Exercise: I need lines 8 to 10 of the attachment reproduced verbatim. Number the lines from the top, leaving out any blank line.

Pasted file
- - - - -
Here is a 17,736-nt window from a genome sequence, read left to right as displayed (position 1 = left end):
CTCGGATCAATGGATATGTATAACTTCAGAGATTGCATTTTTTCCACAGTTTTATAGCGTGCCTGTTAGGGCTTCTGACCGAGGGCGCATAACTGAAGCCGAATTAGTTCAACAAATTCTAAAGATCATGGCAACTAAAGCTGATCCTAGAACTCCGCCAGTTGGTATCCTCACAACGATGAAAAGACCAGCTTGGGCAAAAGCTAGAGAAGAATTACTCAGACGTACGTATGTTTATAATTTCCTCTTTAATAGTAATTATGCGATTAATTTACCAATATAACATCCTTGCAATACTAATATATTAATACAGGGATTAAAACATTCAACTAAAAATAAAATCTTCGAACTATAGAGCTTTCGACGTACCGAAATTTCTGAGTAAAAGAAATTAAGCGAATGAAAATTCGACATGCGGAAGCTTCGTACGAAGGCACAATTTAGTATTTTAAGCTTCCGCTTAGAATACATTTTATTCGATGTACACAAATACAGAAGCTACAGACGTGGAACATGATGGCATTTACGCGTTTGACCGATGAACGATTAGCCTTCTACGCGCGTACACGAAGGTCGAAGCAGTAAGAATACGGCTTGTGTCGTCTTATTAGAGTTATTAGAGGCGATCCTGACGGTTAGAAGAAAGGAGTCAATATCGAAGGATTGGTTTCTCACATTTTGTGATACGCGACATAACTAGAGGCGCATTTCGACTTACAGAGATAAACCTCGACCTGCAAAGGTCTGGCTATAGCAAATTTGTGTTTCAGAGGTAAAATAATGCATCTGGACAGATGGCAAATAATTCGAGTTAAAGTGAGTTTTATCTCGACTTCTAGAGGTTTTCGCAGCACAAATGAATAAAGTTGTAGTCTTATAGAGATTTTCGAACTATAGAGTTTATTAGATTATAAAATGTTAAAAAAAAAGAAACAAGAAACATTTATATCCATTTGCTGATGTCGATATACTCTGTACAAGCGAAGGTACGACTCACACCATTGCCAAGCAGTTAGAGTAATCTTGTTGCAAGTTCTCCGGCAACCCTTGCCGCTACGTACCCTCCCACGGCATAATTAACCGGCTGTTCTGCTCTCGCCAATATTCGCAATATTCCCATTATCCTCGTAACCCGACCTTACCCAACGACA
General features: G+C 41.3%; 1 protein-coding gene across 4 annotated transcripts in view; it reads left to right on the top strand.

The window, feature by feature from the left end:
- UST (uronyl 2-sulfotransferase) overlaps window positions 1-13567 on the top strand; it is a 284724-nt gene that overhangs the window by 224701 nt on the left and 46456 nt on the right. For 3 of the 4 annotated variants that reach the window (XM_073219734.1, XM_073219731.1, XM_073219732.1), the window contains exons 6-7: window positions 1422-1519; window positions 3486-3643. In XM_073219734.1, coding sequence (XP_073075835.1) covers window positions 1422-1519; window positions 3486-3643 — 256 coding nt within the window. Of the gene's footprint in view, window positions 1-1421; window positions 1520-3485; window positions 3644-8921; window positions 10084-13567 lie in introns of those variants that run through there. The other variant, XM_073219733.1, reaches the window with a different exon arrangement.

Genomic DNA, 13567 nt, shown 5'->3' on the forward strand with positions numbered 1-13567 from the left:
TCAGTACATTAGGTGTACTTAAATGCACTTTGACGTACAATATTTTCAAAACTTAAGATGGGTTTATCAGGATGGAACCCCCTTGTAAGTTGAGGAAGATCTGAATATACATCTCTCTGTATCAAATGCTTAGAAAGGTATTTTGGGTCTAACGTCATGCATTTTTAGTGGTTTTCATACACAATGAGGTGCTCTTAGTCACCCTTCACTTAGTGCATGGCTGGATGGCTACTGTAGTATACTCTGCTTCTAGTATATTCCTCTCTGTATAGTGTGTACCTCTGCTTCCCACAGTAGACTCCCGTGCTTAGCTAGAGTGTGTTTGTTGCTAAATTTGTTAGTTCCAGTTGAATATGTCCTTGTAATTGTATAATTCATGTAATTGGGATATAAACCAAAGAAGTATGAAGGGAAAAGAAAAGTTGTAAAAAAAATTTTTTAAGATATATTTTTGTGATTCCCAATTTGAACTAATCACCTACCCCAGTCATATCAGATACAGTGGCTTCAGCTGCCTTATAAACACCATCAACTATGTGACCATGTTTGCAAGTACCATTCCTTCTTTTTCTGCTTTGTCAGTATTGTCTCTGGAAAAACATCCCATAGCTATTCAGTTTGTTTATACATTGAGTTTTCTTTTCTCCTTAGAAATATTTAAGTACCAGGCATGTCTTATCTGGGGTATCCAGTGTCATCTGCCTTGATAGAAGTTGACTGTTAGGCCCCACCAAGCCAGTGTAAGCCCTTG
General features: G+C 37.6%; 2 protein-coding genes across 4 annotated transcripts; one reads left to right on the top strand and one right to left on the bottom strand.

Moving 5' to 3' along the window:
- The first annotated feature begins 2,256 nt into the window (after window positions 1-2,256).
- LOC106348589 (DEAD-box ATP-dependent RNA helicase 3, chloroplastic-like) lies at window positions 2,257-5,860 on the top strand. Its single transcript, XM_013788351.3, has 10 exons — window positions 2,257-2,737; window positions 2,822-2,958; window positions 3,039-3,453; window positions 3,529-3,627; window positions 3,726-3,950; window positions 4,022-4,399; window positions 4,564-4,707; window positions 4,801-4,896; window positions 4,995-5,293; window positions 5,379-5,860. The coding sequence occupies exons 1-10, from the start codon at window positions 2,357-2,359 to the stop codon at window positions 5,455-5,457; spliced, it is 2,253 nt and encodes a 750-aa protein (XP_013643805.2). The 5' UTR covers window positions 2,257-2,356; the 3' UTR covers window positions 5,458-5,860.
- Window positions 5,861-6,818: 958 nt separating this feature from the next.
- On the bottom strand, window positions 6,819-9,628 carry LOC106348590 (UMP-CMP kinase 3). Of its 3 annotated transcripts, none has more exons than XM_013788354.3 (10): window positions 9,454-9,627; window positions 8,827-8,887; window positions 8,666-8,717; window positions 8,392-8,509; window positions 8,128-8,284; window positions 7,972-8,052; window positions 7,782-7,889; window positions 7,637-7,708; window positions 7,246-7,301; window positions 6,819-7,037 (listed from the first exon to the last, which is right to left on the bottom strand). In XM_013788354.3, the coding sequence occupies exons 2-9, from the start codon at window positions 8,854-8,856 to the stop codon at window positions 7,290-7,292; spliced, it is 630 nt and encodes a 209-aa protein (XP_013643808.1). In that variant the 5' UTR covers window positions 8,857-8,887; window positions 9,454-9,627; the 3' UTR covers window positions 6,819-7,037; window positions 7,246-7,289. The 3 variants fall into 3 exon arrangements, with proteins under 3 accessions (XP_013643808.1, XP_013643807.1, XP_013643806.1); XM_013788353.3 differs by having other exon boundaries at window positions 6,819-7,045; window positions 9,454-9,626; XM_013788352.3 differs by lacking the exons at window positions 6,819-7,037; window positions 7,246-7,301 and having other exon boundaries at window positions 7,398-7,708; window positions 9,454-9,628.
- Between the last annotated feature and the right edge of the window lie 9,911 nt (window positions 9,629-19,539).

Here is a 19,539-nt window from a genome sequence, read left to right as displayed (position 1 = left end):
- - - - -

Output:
General features: G+C 37.6%; 2 protein-coding genes across 4 annotated transcripts; one reads left to right on the top strand and one right to left on the bottom strand.

Moving 5' to 3' along the window:
- The first annotated feature begins 2,256 nt into the window (after window positions 1-2,256).